Magnitude Charts for the Constellation Grus at 40N

Compare the view of your nighttime sky to the Magnitude Charts below. This will determine the magnitude of the faintest stars that you can see at your location. For printouts to use during your observation, you can use the magnitude charts included in the Activity Guides. For practice, try the Observation Practice quiz! (requires Flash)

Constellation: Latitude:

sky with Grus at 40 degrees North latitude

Magnitude 0/Cloudy Sky

sky with Grus at 40 degrees North latitude

Magnitude 1 Chart

sky with Grus at 40 degrees North latitude

Magnitude 2 Chart

sky with Grus at 40 degrees North latitude

Magnitude 3 Chart

sky with Grus at 40 degrees North latitude

Magnitude 4 Chart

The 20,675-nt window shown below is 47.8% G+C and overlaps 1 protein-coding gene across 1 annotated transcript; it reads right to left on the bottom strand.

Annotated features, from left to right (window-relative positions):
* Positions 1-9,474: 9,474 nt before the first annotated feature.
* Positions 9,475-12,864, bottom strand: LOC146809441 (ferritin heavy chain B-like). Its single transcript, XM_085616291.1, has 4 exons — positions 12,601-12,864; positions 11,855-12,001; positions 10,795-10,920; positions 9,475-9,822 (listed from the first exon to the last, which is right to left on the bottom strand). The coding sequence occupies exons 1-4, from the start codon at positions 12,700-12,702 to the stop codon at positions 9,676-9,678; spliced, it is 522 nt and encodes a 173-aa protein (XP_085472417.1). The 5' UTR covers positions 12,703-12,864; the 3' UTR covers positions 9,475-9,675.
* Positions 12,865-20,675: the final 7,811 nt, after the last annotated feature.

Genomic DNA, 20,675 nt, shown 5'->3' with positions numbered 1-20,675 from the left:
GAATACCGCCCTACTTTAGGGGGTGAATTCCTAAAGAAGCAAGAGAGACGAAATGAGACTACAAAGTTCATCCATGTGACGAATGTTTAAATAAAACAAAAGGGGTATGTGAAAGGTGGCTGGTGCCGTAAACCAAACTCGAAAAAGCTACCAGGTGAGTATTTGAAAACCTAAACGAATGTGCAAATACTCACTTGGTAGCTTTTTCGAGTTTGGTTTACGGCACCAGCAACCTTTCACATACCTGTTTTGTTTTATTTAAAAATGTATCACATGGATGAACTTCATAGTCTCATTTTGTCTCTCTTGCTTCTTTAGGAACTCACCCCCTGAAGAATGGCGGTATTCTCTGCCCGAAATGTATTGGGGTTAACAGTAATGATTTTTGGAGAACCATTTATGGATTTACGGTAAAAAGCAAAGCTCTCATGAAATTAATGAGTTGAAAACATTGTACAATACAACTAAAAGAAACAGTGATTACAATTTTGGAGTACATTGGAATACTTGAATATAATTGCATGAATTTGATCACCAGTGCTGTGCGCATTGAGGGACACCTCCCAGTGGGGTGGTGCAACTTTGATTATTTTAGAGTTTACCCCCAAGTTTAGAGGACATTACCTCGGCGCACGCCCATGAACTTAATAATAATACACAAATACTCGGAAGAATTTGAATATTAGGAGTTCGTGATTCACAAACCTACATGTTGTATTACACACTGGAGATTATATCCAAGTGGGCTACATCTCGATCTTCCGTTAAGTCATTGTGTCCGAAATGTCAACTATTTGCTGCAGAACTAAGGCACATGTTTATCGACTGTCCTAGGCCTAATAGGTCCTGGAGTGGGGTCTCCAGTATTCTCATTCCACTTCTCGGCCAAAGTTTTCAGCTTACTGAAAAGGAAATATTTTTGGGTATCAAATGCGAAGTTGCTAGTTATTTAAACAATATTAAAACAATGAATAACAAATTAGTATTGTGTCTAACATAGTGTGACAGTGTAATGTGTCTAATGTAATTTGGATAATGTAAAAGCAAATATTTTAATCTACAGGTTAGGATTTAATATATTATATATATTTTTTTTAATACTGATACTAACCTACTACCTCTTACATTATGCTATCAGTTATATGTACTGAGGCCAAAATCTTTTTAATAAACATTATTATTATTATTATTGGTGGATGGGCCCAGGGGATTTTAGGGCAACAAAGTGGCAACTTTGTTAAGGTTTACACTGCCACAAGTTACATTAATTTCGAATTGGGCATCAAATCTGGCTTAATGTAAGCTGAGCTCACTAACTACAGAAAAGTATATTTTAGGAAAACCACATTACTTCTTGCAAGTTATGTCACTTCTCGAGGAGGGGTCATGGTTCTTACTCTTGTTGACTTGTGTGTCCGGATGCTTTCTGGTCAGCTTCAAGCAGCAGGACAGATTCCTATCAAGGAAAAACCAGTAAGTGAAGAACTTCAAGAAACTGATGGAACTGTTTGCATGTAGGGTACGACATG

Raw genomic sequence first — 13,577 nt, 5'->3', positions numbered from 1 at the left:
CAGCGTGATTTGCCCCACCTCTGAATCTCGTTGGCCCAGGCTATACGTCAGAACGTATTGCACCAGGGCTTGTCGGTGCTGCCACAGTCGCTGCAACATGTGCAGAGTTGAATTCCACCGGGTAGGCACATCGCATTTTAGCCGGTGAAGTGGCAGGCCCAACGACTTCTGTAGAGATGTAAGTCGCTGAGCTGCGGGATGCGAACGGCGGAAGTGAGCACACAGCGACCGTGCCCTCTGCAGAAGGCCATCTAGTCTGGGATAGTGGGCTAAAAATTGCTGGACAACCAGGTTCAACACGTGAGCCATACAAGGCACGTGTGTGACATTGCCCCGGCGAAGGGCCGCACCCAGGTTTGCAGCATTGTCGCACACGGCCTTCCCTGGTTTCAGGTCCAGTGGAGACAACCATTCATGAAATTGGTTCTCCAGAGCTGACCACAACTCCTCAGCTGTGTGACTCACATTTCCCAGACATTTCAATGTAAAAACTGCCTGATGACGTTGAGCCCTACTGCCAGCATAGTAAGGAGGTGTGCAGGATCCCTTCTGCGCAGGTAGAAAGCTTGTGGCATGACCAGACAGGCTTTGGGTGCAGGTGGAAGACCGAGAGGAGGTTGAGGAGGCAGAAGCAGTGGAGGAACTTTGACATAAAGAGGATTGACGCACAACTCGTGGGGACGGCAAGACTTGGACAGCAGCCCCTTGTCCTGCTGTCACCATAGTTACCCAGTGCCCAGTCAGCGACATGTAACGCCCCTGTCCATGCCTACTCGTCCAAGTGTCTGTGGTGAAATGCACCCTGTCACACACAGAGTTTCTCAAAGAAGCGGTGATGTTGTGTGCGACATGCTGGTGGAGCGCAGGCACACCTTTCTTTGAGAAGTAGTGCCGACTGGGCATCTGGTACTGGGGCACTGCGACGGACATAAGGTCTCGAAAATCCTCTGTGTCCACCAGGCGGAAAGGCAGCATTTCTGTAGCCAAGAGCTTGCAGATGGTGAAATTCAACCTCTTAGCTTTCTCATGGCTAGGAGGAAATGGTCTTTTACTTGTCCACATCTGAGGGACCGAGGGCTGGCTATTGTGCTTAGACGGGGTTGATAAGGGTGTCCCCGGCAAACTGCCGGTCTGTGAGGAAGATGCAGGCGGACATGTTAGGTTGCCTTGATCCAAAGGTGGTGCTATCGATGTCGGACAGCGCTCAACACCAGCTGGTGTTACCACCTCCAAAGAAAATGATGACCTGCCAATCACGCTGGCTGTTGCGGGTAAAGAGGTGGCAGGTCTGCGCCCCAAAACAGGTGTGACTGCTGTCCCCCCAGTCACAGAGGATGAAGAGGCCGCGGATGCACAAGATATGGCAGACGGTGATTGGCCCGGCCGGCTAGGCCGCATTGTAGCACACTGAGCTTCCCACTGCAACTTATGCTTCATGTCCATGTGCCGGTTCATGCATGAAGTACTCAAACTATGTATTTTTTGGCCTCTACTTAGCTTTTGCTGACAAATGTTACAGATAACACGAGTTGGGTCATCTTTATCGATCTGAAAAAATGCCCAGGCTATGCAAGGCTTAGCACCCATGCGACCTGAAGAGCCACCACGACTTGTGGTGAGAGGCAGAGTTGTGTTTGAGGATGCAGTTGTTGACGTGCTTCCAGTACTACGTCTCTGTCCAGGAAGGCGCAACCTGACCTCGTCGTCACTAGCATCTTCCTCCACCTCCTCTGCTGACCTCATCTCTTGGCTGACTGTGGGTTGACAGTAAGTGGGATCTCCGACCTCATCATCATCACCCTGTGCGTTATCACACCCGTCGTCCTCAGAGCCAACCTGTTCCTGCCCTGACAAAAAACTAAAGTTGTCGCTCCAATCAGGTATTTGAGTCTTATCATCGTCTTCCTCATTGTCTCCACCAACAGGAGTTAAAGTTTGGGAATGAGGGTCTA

sky with Grus at 40 degrees North latitude

Magnitude 5 Chart

sky with Grus at 40 degrees North latitude

Magnitude 6 Chart

sky with Grus at 40 degrees North latitude

Magnitude 7 Chart

Can you find Grus?

To find Grus, look directly south. You will see four bright stars making their way from left to right in the sky. These stars also happen to line up in brightness order. The brightest one, Sirius, will be somewhat higher in the sky than the other three, and is the farthest to the left. The next one to the right is Canopus, then Achernar. The fourth one is found in the constellation Piscis Austrinus, and is called Fomalhaut. Grus is found between the Achernar and Fomalhaut, and is located about 15 degrees lower in the sky than a line drawn between those two stars. Look for a triangle formed by Grus’ three brightest stars (the third brightest star is actually two stars), the two dimmer stars in the triangle may appear red. The triangle forms the body of the crane with Grus’ neck stretching out to the West, and the wings to the North and South.

(Images modified from charts provided by Jan Hollan, of the Global Change Research Institute of the Academy of Sciences of the Czech Republic)